TO PRO­TECT OR TO PUN­ISH

India Today - - BIG STORY | BUREAUCRACY -

The Pre­ven­tion of Cor­rup­tion Act, 1988, reg­u­lates cases of cor­rup­tion by pub­lic of­fi­cials in In­dia. UPA-II in Au­gust 2013 in­tro­duced the Pre­ven­tion of Cor­rup­tion (Amend­ment) Bill but it was crit­i­cised on grounds that in­stead of dis­cour­ag­ing cor­rup­tion, it shielded er­rant bu­reau­crats. In 2014, the Modi govern­ment pro­posed ad­di­tional amend­ments, ap­proved by a Se­lect Com­mit­tee of the Ra­jya Sabha and the Cab­i­net. The bill is still pend­ing in Par­lia­ment but crit­ics say the new set of amend­ments pro­vide more im­mu­nity to bu­reau­crats

PRE­VEN­TION OF COR­RUP­TION ACT, 1988

Governs of­fence of giv­ing bribe to a pub­lic ser­vant Sec­tion 13(1)(d)* cov­ers in­di­rect forms of cor­rup­tion in­clud­ing get­ting “any valu­able thing or pe­cu­niary ad­van­tage” by an of­fi­cial

Pos­ses­sion of mon­e­tary re­sources or prop­erty dis­pro­por­tion­ate to known sources of in­come is enough to prove cor­rup­tion

Known sources of in­come lim­ited to re­ceipts that had been “in­ti­mated in ac­cor­dance with...any law, rules or or­ders for the time be­ing ap­pli­ca­ble to a pub­lic ser­vant”

Re­quires sanc­tion be­fore any serv­ing pub­lic ser­vants can be pros­e­cuted No need to ob­tain sanc­tion to ini­ti­ate probe into cor­rupt of­fi­cial No pros­e­cu­tion if a per­son, dur­ing a trial, ad­mits to giv­ing a bribe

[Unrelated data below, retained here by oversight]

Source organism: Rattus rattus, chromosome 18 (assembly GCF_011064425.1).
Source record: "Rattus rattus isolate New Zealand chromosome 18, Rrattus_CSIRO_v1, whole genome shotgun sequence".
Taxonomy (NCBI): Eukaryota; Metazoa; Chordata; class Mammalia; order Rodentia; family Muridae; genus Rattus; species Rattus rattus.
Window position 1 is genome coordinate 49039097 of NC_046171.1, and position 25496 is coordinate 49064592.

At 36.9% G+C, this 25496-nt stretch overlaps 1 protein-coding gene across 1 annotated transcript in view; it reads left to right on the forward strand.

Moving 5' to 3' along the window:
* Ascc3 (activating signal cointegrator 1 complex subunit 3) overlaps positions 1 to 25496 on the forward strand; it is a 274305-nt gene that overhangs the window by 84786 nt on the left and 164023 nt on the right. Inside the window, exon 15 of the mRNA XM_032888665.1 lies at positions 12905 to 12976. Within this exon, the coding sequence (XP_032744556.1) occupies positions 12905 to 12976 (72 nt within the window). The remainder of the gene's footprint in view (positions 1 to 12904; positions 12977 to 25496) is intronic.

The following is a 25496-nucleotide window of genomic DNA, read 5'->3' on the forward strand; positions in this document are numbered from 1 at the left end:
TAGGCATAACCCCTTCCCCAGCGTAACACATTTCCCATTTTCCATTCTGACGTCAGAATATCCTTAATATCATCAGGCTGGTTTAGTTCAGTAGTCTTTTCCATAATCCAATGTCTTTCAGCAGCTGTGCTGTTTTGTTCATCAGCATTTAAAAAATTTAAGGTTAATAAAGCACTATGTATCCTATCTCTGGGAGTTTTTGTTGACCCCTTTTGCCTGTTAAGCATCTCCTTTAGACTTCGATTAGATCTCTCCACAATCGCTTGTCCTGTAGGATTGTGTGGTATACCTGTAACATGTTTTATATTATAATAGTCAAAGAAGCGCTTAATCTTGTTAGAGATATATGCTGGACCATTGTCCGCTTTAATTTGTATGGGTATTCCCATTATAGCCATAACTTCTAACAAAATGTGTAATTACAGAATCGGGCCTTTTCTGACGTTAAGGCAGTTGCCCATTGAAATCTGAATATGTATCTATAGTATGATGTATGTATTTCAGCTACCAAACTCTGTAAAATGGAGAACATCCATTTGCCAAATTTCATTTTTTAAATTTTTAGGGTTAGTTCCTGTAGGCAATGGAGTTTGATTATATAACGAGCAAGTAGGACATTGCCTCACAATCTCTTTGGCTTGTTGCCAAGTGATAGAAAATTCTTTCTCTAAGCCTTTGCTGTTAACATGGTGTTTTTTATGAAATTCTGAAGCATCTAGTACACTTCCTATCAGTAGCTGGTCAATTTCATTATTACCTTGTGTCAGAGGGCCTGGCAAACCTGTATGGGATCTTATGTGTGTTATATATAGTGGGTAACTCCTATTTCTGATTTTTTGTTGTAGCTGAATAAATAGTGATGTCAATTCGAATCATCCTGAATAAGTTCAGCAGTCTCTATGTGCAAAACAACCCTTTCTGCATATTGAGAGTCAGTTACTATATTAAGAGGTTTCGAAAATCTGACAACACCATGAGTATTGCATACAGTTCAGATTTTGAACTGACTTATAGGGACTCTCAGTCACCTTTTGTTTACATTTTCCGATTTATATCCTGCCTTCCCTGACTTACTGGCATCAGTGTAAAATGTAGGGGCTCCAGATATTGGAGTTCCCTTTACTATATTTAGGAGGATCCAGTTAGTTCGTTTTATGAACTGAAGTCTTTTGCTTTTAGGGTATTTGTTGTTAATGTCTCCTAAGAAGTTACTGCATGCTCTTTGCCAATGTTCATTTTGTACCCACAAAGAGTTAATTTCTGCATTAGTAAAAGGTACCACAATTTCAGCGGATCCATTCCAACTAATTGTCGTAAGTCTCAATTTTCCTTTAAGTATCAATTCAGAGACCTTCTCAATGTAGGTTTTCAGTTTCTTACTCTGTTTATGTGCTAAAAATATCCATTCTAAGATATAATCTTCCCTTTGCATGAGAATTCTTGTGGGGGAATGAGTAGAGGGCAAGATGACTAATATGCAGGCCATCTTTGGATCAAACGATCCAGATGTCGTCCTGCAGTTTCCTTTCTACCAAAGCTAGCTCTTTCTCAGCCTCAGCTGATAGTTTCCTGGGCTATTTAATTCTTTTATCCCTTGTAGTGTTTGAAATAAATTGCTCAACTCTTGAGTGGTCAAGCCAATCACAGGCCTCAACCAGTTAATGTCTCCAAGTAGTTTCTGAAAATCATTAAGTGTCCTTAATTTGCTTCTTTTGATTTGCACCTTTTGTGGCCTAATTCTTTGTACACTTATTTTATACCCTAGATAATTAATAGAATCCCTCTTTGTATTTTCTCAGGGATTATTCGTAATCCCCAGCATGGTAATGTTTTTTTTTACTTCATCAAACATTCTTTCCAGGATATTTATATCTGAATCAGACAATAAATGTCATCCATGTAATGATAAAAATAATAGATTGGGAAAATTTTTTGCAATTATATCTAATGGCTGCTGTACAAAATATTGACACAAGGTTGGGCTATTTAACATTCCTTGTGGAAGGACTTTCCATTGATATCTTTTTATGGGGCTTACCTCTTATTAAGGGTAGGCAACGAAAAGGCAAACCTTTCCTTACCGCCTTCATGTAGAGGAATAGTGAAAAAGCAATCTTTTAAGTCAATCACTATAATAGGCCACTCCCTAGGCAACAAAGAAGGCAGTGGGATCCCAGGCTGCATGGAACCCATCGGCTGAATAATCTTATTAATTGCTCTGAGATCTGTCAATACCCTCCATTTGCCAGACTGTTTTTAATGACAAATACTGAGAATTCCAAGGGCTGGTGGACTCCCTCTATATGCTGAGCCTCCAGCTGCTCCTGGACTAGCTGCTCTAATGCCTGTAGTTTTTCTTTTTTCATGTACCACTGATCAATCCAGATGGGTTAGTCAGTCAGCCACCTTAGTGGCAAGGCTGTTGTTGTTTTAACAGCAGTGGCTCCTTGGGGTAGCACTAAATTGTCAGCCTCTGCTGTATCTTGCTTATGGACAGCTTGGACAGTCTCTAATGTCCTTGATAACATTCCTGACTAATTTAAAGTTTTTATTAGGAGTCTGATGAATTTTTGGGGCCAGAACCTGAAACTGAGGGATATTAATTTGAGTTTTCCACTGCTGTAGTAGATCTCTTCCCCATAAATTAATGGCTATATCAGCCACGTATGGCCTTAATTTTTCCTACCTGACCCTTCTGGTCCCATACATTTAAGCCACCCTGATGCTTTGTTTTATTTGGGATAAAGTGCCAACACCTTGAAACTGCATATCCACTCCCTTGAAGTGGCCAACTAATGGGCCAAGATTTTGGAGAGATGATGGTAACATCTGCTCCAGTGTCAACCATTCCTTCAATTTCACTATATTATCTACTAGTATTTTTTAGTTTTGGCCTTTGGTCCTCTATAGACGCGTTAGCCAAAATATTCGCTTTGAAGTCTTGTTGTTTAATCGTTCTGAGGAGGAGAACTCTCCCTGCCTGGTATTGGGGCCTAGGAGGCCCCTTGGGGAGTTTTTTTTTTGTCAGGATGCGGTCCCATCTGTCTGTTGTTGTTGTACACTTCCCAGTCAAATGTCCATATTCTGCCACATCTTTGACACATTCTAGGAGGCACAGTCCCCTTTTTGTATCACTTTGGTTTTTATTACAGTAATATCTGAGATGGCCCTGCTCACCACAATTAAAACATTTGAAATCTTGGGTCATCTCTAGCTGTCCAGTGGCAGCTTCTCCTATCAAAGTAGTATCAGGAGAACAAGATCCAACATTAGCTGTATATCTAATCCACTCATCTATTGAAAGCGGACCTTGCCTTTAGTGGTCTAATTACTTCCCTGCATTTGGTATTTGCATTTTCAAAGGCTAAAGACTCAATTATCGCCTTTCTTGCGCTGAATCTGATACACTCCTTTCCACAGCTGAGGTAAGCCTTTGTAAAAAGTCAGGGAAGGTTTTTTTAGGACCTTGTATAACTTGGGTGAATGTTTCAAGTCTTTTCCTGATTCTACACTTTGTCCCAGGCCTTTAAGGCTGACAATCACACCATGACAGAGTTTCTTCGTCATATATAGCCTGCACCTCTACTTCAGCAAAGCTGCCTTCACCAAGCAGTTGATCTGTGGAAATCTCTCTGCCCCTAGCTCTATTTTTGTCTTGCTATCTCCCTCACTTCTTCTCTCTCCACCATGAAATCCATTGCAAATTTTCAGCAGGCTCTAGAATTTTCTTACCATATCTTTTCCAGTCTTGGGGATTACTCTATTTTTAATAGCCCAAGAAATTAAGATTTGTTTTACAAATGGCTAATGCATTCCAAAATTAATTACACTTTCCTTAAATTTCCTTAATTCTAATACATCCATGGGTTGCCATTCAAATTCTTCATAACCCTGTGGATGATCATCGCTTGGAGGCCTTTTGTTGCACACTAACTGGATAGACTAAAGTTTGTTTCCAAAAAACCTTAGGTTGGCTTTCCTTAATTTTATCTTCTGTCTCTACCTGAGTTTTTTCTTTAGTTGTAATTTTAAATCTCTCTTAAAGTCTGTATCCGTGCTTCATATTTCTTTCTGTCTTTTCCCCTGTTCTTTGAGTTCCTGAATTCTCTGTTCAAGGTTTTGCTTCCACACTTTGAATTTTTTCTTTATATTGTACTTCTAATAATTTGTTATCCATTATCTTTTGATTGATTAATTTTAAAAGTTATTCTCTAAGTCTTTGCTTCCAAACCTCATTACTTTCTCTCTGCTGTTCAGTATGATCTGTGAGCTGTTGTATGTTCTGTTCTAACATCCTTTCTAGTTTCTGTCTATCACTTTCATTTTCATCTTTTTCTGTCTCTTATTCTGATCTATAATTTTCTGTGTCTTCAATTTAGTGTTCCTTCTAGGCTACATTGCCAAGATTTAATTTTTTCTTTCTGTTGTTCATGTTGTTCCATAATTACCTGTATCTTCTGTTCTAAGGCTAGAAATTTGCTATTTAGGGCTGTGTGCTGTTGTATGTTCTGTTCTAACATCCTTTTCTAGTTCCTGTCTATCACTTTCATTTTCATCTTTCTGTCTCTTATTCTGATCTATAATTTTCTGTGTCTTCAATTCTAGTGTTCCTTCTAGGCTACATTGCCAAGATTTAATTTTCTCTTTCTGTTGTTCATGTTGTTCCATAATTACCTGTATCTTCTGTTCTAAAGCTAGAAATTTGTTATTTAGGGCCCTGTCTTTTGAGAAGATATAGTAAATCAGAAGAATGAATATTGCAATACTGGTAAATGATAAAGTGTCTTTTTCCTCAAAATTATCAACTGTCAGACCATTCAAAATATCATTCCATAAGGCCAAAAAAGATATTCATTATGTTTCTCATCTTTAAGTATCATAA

If court con­sid­ers re­ward ob­tained by pub­lic ser­vant as ‘triv­ial’, then it shall not be pre­sumed an act of cor­rup­tion

THE PRO­POSED NEW BILL

New pro­vi­sions re­lated to giv­ing bribe to a pub­lic ser­vant Sec­tion deleted. Fraud­u­lent mis­ap­pro­pri­a­tion of prop­erty, il­licit, in­ten­tional en­rich­ment and dis­pro­por­tion­ate as­sets now crim­i­nal

Need to prove that the pub­lic ser­vant ac­quired as­sets dis­pro­por­tion­ate to known sources of in­come **

Def­i­ni­tion now deleted Pro­tec­tion is ex­tended to re­tired pub­lic ser­vants if the case per­tains to the pe­riod they were in of­fice

Prior sanc­tion needed even to probe of­fences Pro­vi­sion omit­ted, bribe­tak­ing and bribe­giv­ing to be equally pun­ish­able

Pro­vi­sion re­lated to ‘triv­ial’ re­ward deleted

WHAT THE CHANGE MEANS

Ear­lier, only vol­un­tary bribes in­vited pun­ish­ment; now, bribes un­der co­er­cion too pun­ish­able

Any ben­e­fit that is not eco­nomic, in­di­rect or that can­not be proven to be in­ten­tional fraud will not be treated as cor­rup­tion

Increases bur­den of proof nec­es­sary to pun­ish the cor­rupt and makes things dif­fi­cult for whis­tle­blower

Ac­cused can cite fresh sources of in­come at the stage of trial, some­thing that was not pos­si­ble ear­lier Will pro­tect re­tired of­fi­cials from un­due ha­rass­ment Ad­di­tional layer will give guilty enough time to tam­per with ev­i­dence

Will de­ter bribe­givers from ap­pear­ing as wit­nesses No favour is ex­empt from the def­i­ni­tion of bribe

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